The kit is of a high quality: it has an excellent quality printed circuit board (approx 50mm x 30mm) with full silk-screen printing and solder resist. It has roughly 50 solder joints. The writer would expect a simple kit like this to be built by an experienced constructor within 20 minutes, with an expectation that it will work first time. A novice would need a little longer, though there would probably be no component orientation or identification problems once the "continental European style" instructions were understood.
|The Velleman kit used for the test consists of a high quality but simple glass fibre printed circuit board, silk screen printed on the top side to aid with component placement, and coated with solder resist (the green coating). Instructions are very clear and all information necessary to help with pinouts and identification are included in the kit's instructions.|
In the event, it turns out to be critical to understand how the iron works, to stand a chance of making a solder joint successfully.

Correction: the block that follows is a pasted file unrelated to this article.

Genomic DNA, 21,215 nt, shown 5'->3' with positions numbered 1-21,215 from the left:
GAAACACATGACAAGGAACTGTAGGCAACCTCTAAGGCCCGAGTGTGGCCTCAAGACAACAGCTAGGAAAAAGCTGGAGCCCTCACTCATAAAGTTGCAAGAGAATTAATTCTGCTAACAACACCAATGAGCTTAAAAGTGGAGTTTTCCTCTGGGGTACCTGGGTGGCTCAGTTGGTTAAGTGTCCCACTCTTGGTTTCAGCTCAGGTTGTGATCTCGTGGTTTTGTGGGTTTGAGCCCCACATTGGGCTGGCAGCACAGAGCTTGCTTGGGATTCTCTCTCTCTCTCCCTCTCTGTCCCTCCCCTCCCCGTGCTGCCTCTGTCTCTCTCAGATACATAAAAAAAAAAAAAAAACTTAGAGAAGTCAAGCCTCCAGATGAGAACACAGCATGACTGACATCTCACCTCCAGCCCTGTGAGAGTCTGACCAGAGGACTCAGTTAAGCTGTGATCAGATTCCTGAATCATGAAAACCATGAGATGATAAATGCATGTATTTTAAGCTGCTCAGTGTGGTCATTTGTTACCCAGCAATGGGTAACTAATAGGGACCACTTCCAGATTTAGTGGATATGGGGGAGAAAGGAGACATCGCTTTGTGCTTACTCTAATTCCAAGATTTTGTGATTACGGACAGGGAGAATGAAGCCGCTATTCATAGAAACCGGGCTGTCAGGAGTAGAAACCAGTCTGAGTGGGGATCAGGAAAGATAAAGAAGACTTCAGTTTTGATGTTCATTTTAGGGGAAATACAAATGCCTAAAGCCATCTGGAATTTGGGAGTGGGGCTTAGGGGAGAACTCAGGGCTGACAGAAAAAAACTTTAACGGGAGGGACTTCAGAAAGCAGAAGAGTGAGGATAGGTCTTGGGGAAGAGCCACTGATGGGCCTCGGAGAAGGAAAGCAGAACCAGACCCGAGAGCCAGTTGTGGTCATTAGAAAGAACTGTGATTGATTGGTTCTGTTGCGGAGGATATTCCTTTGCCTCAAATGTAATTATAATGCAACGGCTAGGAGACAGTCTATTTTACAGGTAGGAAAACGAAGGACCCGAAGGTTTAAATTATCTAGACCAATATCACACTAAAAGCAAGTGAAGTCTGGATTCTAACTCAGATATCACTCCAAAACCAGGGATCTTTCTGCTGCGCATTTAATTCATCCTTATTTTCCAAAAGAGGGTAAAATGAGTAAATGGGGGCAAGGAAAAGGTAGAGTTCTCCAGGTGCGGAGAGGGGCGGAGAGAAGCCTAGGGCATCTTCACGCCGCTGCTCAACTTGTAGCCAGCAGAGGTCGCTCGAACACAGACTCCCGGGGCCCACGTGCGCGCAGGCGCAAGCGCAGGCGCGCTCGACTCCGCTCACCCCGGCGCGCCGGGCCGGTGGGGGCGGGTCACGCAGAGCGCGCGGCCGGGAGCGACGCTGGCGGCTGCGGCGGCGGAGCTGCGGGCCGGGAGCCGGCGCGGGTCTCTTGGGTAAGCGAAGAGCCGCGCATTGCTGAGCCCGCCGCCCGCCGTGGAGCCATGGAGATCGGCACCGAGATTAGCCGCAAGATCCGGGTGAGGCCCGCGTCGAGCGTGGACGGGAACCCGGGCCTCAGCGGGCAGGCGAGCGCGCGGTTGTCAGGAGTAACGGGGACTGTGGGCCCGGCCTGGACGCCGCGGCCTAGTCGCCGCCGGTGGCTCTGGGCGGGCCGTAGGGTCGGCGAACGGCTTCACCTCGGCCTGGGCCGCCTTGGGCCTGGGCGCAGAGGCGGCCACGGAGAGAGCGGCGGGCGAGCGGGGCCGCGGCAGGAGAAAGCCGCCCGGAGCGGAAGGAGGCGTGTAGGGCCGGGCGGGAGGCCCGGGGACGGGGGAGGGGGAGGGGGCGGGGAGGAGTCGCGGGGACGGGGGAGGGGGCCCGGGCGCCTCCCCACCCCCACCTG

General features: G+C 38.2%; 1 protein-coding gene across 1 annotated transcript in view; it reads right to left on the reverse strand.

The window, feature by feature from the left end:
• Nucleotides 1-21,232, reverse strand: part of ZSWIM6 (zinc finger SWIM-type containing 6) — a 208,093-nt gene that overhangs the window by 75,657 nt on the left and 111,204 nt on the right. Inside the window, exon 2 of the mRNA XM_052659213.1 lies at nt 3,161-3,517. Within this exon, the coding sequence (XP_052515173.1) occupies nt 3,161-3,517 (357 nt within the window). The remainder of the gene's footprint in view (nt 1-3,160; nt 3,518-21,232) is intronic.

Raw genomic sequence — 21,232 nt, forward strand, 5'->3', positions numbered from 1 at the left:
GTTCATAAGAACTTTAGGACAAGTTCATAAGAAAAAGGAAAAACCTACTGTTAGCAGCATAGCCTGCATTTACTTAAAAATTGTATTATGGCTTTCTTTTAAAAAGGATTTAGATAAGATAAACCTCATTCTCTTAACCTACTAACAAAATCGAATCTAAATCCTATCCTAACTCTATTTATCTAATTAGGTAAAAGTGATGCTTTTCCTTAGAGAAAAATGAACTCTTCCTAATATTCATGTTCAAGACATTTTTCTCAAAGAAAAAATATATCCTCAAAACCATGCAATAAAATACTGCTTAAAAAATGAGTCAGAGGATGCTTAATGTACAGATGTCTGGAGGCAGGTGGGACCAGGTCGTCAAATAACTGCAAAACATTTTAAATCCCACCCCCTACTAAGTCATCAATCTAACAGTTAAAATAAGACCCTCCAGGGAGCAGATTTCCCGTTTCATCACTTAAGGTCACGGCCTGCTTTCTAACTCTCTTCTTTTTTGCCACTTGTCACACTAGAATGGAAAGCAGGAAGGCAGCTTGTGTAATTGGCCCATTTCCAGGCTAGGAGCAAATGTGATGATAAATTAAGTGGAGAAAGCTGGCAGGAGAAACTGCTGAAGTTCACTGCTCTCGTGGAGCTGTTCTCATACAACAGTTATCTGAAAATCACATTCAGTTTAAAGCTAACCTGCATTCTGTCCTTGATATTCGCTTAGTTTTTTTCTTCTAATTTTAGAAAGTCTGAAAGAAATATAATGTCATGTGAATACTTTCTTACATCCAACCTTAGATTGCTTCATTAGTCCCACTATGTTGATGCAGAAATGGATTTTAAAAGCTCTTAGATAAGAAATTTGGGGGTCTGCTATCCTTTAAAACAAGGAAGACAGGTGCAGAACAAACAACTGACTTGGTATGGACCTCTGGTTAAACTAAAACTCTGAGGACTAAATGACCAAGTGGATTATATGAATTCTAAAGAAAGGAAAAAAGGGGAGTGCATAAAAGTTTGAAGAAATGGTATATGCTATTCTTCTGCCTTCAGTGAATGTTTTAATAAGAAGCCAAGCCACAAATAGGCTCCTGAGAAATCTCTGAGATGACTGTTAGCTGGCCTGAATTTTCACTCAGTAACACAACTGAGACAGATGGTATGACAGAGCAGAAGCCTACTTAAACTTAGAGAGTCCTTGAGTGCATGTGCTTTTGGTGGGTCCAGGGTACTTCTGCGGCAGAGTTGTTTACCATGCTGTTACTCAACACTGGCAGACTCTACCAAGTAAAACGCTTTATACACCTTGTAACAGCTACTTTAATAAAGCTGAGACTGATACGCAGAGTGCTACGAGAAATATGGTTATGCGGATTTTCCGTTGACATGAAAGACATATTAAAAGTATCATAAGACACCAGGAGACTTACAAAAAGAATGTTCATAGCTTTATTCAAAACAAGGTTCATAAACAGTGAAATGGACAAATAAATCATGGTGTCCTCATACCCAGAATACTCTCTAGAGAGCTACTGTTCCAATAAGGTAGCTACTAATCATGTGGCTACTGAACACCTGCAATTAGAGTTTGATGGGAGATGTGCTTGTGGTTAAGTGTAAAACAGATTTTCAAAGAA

As mentioned earlier, the Coldheat iron requires that the two electrodes be shorted together to create the high current flow and heat that melts the solder. It was found that there was a certain knack to getting this right as the process was a bit temperamental (pun intended).
All the kit’s components were gradually soldered into place on the printed circuit board, using as much care as possible, and with considerably more skill and experience in electronic soldering than a novice or handyman/ DIY’er would possess.
The components included ordinary ¼ Watt carbon resistors, two radial lead electrolytic capacitors, five transistors, two light-emitting diodes, a preset potentiometer and two switches. A variety of discrete parts were therefore soldered onto the p.c.b that possessed a variety of tag or pin sizes. The Velleman p.c.b. track sizes are relatively rugged, and the solder resist helps to avoid excess solder being applied.
Please now continue to the next page - Summary and Verdict.
| Continued - Summary and Verdict |
All images and text ©A R Winstanley March 2006